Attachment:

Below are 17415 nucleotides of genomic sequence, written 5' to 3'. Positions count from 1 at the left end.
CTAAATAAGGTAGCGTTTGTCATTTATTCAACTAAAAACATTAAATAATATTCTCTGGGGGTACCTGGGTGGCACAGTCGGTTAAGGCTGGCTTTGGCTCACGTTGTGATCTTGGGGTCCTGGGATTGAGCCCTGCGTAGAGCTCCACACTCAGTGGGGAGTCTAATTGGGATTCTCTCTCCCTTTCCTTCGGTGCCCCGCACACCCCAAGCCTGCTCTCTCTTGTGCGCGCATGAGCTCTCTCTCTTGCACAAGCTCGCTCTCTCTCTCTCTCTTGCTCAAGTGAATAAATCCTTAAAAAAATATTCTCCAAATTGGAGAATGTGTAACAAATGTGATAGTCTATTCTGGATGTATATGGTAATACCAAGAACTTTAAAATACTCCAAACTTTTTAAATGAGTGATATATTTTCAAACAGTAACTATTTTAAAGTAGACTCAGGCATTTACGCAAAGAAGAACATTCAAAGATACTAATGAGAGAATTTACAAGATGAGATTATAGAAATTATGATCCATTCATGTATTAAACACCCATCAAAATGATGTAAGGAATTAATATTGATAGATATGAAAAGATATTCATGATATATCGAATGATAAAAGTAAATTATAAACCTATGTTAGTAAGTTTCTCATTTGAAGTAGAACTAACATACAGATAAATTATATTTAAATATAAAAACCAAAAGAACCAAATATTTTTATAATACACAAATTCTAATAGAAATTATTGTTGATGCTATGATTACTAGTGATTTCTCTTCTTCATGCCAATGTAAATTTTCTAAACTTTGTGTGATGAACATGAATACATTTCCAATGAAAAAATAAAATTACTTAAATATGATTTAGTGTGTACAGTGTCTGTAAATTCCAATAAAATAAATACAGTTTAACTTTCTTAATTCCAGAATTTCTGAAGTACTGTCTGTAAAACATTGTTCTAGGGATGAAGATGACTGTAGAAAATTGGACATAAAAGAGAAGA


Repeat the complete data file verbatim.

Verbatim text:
Below are 17415 nucleotides of genomic sequence, written 5' to 3'. Positions count from 1 at the left end.
CTAAATAAGGTAGCGTTTGTCATTTATTCAACTAAAAACATTAAATAATATTCTCTGGGGGTACCTGGGTGGCACAGTCGGTTAAGGCTGGCTTTGGCTCACGTTGTGATCTTGGGGTCCTGGGATTGAGCCCTGCGTAGAGCTCCACACTCAGTGGGGAGTCTAATTGGGATTCTCTCTCCCTTTCCTTCGGTGCCCCGCACACCCCAAGCCTGCTCTCTCTTGTGCGCGCATGAGCTCTCTCTCTTGCACAAGCTCGCTCTCTCTCTCTCTCTTGCTCAAGTGAATAAATCCTTAAAAAAATATTCTCCAAATTGGAGAATGTGTAACAAATGTGATAGTCTATTCTGGATGTATATGGTAATACCAAGAACTTTAAAATACTCCAAACTTTTTAAATGAGTGATATATTTTCAAACAGTAACTATTTTAAAGTAGACTCAGGCATTTACGCAAAGAAGAACATTCAAAGATACTAATGAGAGAATTTACAAGATGAGATTATAGAAATTATGATCCATTCATGTATTAAACACCCATCAAAATGATGTAAGGAATTAATATTGATAGATATGAAAAGATATTCATGATATATCGAATGATAAAAGTAAATTATAAACCTATGTTAGTAAGTTTCTCATTTGAAGTAGAACTAACATACAGATAAATTATATTTAAATATAAAAACCAAAAGAACCAAATATTTTTATAATACACAAATTCTAATAGAAATTATTGTTGATGCTATGATTACTAGTGATTTCTCTTCTTCATGCCAATGTAAATTTTCTAAACTTTGTGTGATGAACATGAATACATTTCCAATGAAAAAATAAAATTACTTAAATATGATTTAGTGTGTACAGTGTCTGTAAATTCCAATAAAATAAATACAGTTTAACTTTCTTAATTCCAGAATTTCTGAAGTACTGTCTGTAAAACATTGTTCTAGGGATGAAGATGACTGTAGAAAATTGGACATAAAAGAGAAGA